As keeping the Torah guards the Jewish people, I understand this to mean that the Torah charges our Torah scholars to guard the Torah from the Jewish people themselves.
You see, people really mean well and can be so very clever. Without safeguards, people who think they have adequate Torah knowledge can wind up doing some strange things, even unwillingly transgressing Torah laws.
Here's an example.
Passover is around the corner and the Torah prohibits eating or possessing 'chametz' before and during the holiday.
By definition, chametz is raw products from five grains, such as flour, that have come into contact with water and have not been baked into edible food within eighteen minutes. This is why they rush when they bake Matzah for Passover.
This means no bread, cake, or cookies during Passover.
But yet we are very "advanced" and today and you can find cake and cookies on the shelves that are certified Kosher for Passover.
Frankly, they don't taste to me like cake and cookies and they don't have the same crumble and crunch. Instead of using flour, they are made with potato starch, exotic substitutes, and/or chemicals. But, with enough marketing and imagination, some people purchase them to manage their cravings for chametz during Passover.
Understandably, those who are persistent enough to crack culinary codes and make the most realistic pseudo-chametz will stand to gain great fame and fortune during the holiday.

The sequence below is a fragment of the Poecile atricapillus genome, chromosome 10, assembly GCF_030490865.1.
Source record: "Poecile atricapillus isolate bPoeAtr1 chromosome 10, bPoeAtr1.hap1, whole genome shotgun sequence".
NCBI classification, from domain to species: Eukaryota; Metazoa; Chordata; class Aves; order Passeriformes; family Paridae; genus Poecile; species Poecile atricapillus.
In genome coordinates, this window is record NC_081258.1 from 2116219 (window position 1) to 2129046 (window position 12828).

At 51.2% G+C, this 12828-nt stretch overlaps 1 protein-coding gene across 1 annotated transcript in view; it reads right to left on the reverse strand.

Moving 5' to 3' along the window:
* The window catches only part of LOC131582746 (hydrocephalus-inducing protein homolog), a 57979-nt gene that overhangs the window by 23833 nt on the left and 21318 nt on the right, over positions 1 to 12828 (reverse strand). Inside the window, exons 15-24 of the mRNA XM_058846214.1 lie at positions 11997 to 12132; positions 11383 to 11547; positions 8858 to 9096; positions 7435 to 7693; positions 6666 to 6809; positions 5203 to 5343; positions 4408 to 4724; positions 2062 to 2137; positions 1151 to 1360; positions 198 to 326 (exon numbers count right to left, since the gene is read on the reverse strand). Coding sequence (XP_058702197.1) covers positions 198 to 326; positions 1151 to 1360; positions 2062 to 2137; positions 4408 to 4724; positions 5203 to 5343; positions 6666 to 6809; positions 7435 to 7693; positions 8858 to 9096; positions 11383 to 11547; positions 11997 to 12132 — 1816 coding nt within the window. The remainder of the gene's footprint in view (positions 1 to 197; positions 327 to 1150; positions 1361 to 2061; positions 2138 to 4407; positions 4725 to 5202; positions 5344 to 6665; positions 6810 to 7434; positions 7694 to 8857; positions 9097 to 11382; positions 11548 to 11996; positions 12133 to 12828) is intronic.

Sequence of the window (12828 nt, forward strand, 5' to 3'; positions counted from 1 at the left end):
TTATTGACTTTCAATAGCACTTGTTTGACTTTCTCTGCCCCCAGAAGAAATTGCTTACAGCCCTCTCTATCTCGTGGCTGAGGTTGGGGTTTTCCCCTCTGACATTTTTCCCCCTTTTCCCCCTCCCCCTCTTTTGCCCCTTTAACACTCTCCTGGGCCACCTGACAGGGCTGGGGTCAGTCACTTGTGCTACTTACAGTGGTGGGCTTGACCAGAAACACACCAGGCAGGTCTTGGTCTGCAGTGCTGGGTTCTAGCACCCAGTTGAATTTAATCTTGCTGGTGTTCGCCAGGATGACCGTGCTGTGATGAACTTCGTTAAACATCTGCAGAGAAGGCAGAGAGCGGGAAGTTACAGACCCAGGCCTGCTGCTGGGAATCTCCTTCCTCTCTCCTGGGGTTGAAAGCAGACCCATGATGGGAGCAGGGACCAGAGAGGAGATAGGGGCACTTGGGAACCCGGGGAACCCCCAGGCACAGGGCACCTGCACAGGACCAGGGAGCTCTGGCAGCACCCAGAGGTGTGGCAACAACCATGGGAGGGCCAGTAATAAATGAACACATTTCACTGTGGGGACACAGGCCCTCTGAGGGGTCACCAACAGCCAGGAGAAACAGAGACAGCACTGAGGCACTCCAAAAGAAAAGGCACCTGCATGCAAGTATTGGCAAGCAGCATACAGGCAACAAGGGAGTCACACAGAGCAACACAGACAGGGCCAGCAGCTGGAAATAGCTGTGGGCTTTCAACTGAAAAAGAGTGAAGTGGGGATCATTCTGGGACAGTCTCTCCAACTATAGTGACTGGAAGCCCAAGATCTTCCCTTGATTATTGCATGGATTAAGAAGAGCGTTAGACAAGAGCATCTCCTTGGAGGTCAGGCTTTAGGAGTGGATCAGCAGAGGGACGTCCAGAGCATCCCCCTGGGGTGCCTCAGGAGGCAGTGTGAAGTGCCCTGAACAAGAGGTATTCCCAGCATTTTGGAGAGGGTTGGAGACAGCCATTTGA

So picture a religious and somewhat knowledgeable person bringing to the Passover meal what appears to be an appealing cake, icing and all. It tastes great, like real chametz, not like dressed-up sawdust. And it has the same crunch, crumble, and moisture too!
The guests say, Wow!
What was the secret, they ask. After much prodding it is revealed that the cake was made from the same flour that they use to bake a hundred-percent Kosher for Passover Matzah. So if the flour is Kosher enough for Matzah, it has to be Kosher enough for making cake.
The guests say, Oy! And the cake heads for the incinerator.
Getting back to the discussion, Rabbinic safeguards keep us safe from transgressing the Torah, which is itself very unsafe.
A number of Rabbinic safeguards were made to keep us away from carrying objects during Shabbos between private and public domains and within public domains themselves.
Unless one is well versed in all of the technical specifications that define what a private and public domain are, people can come up with some very creative but non-compliant ways to carry on Shabbos.
One of the safeguards provide restrictions on makeshift private domains and on how much "rope" our scholars gave us for carrying within them
Perhaps they searched for a model to package this particular safeguard and decided that it should be the courtyard of the tabernacle. I assume that we carried within that very famous and public enclosure during Shabbos.
Do you catch the potential for a blur? It's public and it's an enclosure.
And it appears to be a perfect match with the makeshift dwelling of one who watches fields.
Just like the watchman's hut isn't an actual residence in all senses of the word, so is the tabernacle, in that is not the actual residence of the One who dwells within it.
And just like the watchman's hut is used to house a person who is busy watching that which is outside it, so is the One who dwells in the tabernacle constantly busy watching and guarding all of us, who live outside.